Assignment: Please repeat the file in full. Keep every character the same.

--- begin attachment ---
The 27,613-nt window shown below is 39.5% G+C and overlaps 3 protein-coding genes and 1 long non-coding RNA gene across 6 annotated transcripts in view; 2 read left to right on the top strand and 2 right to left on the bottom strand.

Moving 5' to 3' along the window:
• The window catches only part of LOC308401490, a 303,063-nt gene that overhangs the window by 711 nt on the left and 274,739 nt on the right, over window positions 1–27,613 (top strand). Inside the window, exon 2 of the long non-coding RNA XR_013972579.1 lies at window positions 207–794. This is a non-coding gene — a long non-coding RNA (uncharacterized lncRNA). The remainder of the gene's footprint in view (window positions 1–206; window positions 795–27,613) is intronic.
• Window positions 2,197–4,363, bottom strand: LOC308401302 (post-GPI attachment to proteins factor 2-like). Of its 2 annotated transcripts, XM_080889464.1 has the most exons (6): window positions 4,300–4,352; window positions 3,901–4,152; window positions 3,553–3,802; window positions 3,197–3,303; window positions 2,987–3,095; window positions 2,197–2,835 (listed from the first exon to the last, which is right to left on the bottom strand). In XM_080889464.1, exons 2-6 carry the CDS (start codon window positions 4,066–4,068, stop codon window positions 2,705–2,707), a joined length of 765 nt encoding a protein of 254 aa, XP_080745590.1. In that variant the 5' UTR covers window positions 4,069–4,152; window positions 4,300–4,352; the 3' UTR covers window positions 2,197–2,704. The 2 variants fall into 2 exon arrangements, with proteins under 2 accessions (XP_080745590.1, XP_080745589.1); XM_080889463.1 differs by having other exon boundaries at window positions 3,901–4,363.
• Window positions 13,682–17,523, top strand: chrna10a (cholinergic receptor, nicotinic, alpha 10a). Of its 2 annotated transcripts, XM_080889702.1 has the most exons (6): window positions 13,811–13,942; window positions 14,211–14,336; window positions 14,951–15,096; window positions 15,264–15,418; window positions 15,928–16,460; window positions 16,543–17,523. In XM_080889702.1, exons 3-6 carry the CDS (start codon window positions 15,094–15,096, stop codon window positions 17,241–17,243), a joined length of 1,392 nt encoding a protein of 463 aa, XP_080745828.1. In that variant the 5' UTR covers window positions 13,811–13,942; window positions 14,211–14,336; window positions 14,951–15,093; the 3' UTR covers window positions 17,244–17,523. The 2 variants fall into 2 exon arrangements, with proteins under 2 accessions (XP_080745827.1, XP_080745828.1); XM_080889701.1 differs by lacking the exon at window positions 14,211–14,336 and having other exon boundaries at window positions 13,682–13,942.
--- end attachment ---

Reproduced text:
The 27,613-nt window shown below is 39.5% G+C and overlaps 3 protein-coding genes and 1 long non-coding RNA gene across 6 annotated transcripts in view; 2 read left to right on the top strand and 2 right to left on the bottom strand.

Moving 5' to 3' along the window:
• The window catches only part of LOC308401490, a 303,063-nt gene that overhangs the window by 711 nt on the left and 274,739 nt on the right, over window positions 1–27,613 (top strand). Inside the window, exon 2 of the long non-coding RNA XR_013972579.1 lies at window positions 207–794. This is a non-coding gene — a long non-coding RNA (uncharacterized lncRNA). The remainder of the gene's footprint in view (window positions 1–206; window positions 795–27,613) is intronic.
• Window positions 2,197–4,363, bottom strand: LOC308401302 (post-GPI attachment to proteins factor 2-like). Of its 2 annotated transcripts, XM_080889464.1 has the most exons (6): window positions 4,300–4,352; window positions 3,901–4,152; window positions 3,553–3,802; window positions 3,197–3,303; window positions 2,987–3,095; window positions 2,197–2,835 (listed from the first exon to the last, which is right to left on the bottom strand). In XM_080889464.1, exons 2-6 carry the CDS (start codon window positions 4,066–4,068, stop codon window positions 2,705–2,707), a joined length of 765 nt encoding a protein of 254 aa, XP_080745590.1. In that variant the 5' UTR covers window positions 4,069–4,152; window positions 4,300–4,352; the 3' UTR covers window positions 2,197–2,704. The 2 variants fall into 2 exon arrangements, with proteins under 2 accessions (XP_080745590.1, XP_080745589.1); XM_080889463.1 differs by having other exon boundaries at window positions 3,901–4,363.
• Window positions 13,682–17,523, top strand: chrna10a (cholinergic receptor, nicotinic, alpha 10a). Of its 2 annotated transcripts, XM_080889702.1 has the most exons (6): window positions 13,811–13,942; window positions 14,211–14,336; window positions 14,951–15,096; window positions 15,264–15,418; window positions 15,928–16,460; window positions 16,543–17,523. In XM_080889702.1, exons 3-6 carry the CDS (start codon window positions 15,094–15,096, stop codon window positions 17,241–17,243), a joined length of 1,392 nt encoding a protein of 463 aa, XP_080745828.1. In that variant the 5' UTR covers window positions 13,811–13,942; window positions 14,211–14,336; window positions 14,951–15,093; the 3' UTR covers window positions 17,244–17,523. The 2 variants fall into 2 exon arrangements, with proteins under 2 accessions (XP_080745827.1, XP_080745828.1); XM_080889701.1 differs by lacking the exon at window positions 14,211–14,336 and having other exon boundaries at window positions 13,682–13,942.